Water is essential for the proper functioning and renewal of epidermal cells. The superficial cells of the stratum corneum are responsible for the skin's appearance and texture. When skin is dehydrated, its quality is altered. It typically becomes rough, dull and lacks suppleness. Under these conditions, dehydrated skin is more susceptible to the passage of potentially toxic or allergenic substances. It therefore becomes more sensitive and reactive. All skin types can be dehydrated, even oily skin.

For skin to be properly hydrated and therefore "comfortable", it needs 13% water in the superficial layers of the epidermis. This level of comfort is best achieved if the skin is properly hydrated from within, and if the intercellular cement is of good quality. So, long live vegetable oils!


Causes of skin dehydration

The environment: heat, dry air and wind aggravate water loss due to evaporation. Conversely, a humid environment reduces water loss.

Unsuitable skin care: the use of cleansers containing harsh chemical soaps that are not offset by a high-quality natural cream. Frequent cleansing and exfoliation alter the hydrolipidic film.

Aging: the main factor aggravating cutaneous dehydration is the reduction in sebum production with age, and also during menopause.

An unbalanced diet: lack of oils rich in fatty acids.


The natural regulation of skin hydration

Water is constantly supplied to the skin by blood circulation in the dermis, then by diffusion to the epidermis, hence the importance of drinking enough water every day. Also, the skin is unable to draw water from the outside. At the same time, it continually loses water through perspiration and evaporation. Hydration of the epidermis therefore depends on the balance between water loss and supply. The lipid cement, the cell membrane and the hydrolipidic film slow down water evaporation, and this is what we call the « cutaneous barrier ».


 Replacement elements

As the skin is almost impermeable to external water, only a small quantity can penetrate between the dead cells in the desquamation phase.

In cosmetics, moisturizing products work by reproducing the skin's natural functions. They reduce water loss by counteracting evaporation through film-forming, emollient and humectant agents which, like tiny sponges, retain and draw water from the dermis into the cells. Humectants have a deeper action. Emollient agents smooth, soften and protect the skin's surface by filling the micro-cracks that form between the cells of the superficial layers of the epidermis.

Natural moisturizing ingredients

  • Film-forming ingredients slow the evaporation of water.

  • Natural waxes, large-molecule hyaluronic acid, plant collagen, aloe vera gel, lanolin, etc.

  • Emollients smooth, protect and fill micro-cracks.

  • Vegetable oils and butters, ceramides, fatty alcohols, fatty acids.

  • Humectants act deep down to bind hygroscopic water.

  • Proteins, amino acids, MNF, glycerin, lactic acid, AHA, urea, honey, yogurt, aloe vera, algae, ultra-small-molecule hyaluronic acid.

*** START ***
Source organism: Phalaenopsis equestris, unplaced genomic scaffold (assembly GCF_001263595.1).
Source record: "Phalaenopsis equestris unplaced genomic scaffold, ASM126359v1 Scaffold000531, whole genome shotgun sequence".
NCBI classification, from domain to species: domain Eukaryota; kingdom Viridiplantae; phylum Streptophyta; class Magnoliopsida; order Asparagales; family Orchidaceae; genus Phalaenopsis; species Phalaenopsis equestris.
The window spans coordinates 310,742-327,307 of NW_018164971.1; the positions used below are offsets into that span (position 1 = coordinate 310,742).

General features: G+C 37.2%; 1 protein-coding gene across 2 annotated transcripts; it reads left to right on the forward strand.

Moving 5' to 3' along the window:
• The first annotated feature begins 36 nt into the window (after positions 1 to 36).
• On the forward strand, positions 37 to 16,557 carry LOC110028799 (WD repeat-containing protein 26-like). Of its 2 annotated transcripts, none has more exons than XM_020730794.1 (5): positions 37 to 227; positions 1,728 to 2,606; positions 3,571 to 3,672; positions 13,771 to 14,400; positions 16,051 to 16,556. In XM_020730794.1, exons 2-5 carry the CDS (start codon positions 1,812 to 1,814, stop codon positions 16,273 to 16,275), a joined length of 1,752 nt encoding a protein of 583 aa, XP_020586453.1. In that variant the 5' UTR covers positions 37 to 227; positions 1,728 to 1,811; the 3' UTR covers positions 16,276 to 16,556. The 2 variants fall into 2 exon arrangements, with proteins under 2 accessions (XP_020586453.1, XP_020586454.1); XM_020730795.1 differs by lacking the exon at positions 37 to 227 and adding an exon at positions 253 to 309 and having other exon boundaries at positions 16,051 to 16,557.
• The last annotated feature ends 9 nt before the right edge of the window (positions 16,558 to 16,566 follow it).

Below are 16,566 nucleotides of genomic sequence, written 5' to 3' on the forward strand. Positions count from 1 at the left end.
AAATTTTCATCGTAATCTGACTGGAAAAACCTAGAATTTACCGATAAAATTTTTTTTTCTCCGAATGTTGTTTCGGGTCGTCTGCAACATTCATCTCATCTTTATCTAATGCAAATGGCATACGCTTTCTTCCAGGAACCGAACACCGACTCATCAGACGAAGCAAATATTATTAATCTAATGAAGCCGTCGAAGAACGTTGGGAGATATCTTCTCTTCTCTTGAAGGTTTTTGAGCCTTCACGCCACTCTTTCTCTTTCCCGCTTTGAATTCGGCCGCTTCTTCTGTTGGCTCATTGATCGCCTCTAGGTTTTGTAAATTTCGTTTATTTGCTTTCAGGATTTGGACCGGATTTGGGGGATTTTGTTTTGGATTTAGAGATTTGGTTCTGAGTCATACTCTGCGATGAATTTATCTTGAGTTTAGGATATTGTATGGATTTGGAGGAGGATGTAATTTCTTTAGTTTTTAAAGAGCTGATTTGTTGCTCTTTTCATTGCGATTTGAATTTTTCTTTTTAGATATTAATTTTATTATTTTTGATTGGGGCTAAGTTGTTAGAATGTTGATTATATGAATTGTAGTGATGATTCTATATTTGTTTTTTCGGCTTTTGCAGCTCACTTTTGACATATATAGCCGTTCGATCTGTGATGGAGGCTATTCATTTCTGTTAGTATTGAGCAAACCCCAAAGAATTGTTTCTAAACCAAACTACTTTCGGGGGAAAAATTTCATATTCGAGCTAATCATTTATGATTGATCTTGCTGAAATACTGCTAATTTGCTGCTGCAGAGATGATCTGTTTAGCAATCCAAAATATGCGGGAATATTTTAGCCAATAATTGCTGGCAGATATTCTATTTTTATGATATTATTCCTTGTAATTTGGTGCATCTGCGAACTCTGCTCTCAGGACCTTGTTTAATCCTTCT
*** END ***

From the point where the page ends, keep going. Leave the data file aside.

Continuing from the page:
Every day

Skin hydration is closely linked to the hydration of the body itself. With this in mind, we recommend drinking 1.5-2 liters of water a day. Dry, dehydrated skin can also be the result of a dietary imbalance. Try to consume raw, organic, first cold-pressed oils rich in unsaturated fats.

Gentle exfoliation once a week helps to maintain skin quality by stimulating cutaneous renewal, allowing products to penetrate better.


The difference between dry and dehydrated skin?

Moisturization is a key factor, and even the focus of consumer expectations and cosmetics industry innovations. And that's easy to understand when you consider that dehydration is the number one skin problem experienced by women.

Dry skin is rarer than dehydrated skin!

Did you know that oily skin can sometimes suffer from dehydration? In fact, skin hydration levels depend on the quality of intercellular cement and the amount of water contained in skin cells. Epidermal cement is made up of essential fatty acids that may be lacking in the diet. These lipids can lose their watertightness in periods of cold, wind or various climatic aggressions.


How to tell the difference between dry and dehydrated skin...

Dry skin?

Dry skin suffers from a lack of oil, i.e. fatty acids, at all levels of the epidermis: not enough ceramides, essential fatty acids and complex lipids in the intercellular cement, the result? Chronic, excessive water loss. What's more, true dry skin can't fulfill its barrier role because its hydrolipidic film is of poor quality. For genetic reasons, sebum production is too low. As a result, the skin peels and becomes irritated more easily. Dry skin can be recognized by its rough, cracked appearance.


Dehydrated skin?

Dehydrated skin is not, strictly speaking, a skin type in itself. All skin types can experience dehydration at one time or another. The lack of water originates in the dermis and the irrigation of its cells. The skin is poorly « nourished » and « irrigated ».

The causes? Food and drink: a lack of water, water-soluble vitamins and oxygen.

On the other hand, the symptoms of dehydrated skin are quite similar to those of dry skin... Tightness and discomfort throughout the day, desquamation (often localized on the wings of the nose or eyebrows) and a dull complexion.

2019 is distinguished by new ingredients (new plant extracts, the presence of probiotics...), and concepts that are being confirmed, such as neuro-cosmetics and anti-pollution. As for hyaluronic acid, it is omnipresent. Whatever the case, and whatever the added value put forward, hydration remains the skin's most eternal need...

ref: Oleassence, cosmetics observatory

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